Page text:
Ever since the release of Christopher McDougall’s ‘Born to Run’ there has been an explosion in the popularity of minimalist running. We are finally at a point where we can start to evaluate the impact that minimalist running has had and if it’s truly the best way to run.
A Quick Background Lesson
The concept is simple, you should run just like people have for thousands of years. This means either shoes that have very minimal support and soles or no footwear altogether. When you run like this you are forced to change from heel-striking on your landing to a mid or forefoot strike.
The benefits are supposed to be numerous, with increased efficiency, improvements in foot and leg strength, and decrease in injury frequency as some of the more prominently noted expectations. On top of that it’s intended to be more enjoyable, after all who doesn’t love the carefree barefoot frolicking that they used to do as a child.
What has the Running Community Seen?
Claims are one thing, but reality can often be very different. In this case there has been a set of very mixed reactions that has resulted in some running communities staunchly opposing minimalist running and others in full support.
What science and anecdotal experiences have shown in the last few years is that with this shift in technique there are significantly less cases of hamstring pulls from not having to reach forward with the leg when landing. Also, some runners even experienced their chronic cases of plantar fasciitis disappear. All good right? Unfortunately it seems that you can still get injured as a minimalist runner, just different injuries are more common, especially Achilles injuries.
What Remains to be Studied
While five years seems like a long time at first, it’s a relatively short time in the scientific community. What seems fairly evident at this point is that the transition from typical padded running shoes to minimalist or barefoot running is the most important phase. This is a phase where injury rates are by far the highest and performance suffers.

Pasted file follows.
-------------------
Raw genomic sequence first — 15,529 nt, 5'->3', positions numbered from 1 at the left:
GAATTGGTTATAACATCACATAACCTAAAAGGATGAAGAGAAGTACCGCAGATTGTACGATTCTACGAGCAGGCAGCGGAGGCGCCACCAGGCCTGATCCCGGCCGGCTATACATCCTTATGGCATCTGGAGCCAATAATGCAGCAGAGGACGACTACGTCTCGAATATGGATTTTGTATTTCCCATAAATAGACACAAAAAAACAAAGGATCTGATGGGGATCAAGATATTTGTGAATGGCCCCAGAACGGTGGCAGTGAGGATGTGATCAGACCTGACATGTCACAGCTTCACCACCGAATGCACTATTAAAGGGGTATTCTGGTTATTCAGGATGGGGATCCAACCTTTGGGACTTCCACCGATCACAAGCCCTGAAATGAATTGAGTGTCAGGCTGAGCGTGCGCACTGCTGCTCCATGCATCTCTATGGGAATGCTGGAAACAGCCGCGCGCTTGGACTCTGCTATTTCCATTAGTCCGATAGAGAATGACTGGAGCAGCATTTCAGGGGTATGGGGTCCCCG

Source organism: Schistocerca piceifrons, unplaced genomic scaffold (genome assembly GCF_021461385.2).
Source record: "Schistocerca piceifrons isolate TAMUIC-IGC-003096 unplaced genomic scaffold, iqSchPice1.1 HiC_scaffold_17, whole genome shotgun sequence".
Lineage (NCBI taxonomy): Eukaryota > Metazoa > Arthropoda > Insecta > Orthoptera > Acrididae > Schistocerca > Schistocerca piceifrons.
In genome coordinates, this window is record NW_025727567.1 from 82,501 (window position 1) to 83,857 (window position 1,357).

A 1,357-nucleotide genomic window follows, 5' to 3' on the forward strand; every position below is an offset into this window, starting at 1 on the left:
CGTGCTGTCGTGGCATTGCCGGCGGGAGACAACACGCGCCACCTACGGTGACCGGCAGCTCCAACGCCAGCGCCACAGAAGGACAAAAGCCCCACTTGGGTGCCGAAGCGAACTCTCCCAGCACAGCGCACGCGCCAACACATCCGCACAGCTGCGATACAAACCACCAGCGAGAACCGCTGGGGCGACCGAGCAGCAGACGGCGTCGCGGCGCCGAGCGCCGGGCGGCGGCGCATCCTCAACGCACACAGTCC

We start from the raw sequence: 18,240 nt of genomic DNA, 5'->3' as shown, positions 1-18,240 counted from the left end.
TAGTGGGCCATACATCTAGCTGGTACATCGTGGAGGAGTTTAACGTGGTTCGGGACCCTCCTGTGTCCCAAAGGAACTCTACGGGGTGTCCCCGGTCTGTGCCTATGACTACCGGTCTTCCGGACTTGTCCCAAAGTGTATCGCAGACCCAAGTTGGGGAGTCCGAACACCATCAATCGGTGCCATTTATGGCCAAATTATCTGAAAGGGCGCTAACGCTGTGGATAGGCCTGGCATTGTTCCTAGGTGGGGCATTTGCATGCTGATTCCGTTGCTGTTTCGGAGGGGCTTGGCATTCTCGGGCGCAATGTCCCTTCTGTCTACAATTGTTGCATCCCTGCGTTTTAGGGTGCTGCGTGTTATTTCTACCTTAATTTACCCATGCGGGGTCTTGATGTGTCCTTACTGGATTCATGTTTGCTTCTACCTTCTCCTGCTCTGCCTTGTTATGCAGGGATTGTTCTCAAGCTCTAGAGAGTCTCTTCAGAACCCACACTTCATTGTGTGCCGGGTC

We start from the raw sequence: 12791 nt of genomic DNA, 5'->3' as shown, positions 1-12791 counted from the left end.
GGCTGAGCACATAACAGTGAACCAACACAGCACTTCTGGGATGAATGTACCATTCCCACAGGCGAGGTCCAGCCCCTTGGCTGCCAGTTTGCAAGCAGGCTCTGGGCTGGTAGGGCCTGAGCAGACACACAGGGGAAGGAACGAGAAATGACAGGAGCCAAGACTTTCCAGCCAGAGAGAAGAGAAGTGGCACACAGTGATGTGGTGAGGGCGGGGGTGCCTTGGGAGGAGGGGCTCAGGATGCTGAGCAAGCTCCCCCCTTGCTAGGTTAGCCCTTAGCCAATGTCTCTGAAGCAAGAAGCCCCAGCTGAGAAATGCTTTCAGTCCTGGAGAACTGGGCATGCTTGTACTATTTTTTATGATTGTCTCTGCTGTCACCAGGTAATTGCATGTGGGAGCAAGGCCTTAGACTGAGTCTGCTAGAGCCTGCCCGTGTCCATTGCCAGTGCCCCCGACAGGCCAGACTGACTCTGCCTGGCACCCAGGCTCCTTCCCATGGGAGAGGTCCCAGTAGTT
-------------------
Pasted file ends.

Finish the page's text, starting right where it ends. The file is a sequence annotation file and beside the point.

How to Transition Properly to Minimalist Running
Considering that most people want to switch to minimalist running in order to fix injuries or avoid new ones, it is absolutely crucial that the transition is done intelligently. Even if you are an experienced runner it can still take some time, patience is the key that always needs to be kept in mind.
Ideally start with extremely short runs with your new footwear or lack thereof. These runs should be less than 10 minutes for your first few runs. You’ll notice the next day that even with the short run your calves will still be incredibly tight and sore because you’re working new muscles that aren’t used to carrying as much of a load while running.
Different people will adapt at different speeds, which means you must pay attention to your body to determine when your next minimalist run will be. This could range all the way from a day to a week depending on your previous technique and footwear. Over time you want to slowly work up to your regular volume until you are comfortable with your new running style.
Now while you are making this slow transition it doesn’t mean you can’t run like you normally do. Many runners have made a successful transition by doing their minimalist work first and then popping on their old shoes and finishing up a longer run. This way you won’t get frustrated by the short duration of the base-building runs.
Injuries as a Minimalist Runner
As mentioned before, the Achilles tendon is often hurt when runners do too much too fast. Think about how your foot sits in a shoe normally, where there is a drop from the heel to the toe. Considering you spend most of your standing and running time in shoes, over the years the Achilles tendon shortens.
When you run with minimalist shoes you get rid of this drop almost entirely. What this does is put an extra stretch on the Achilles tendon every step. Now imagine runners who get their new minimalist shoes and excitedly go run 5 or more miles. How do you think their Achilles tendons are going to feel?
Your tendon will eventually stretch back out over time to its intended length. You may feel like you’re comfortable with your new technique because your muscles aren’t sore anymore, but this doesn’t mean your tendons have fully recovered since tendons can’t adapt as fast as muscle. When in doubt increase your running volume slowly.
Many runners have experienced great results from transitioning to minimalist running, but if you wish to pursue this style of running you must do it intelligently. If you’re training for a big upcoming race and do not have the time to be methodical do not attempt to rush the transition. Instead, put it on hold and clear some time after the race, ideally at least a few months. More complete studies will be done in the next 5-10 years on the effects of minimalist running, so keep your ears and eyes open to learn more about the long-term effects of this exciting style of running.
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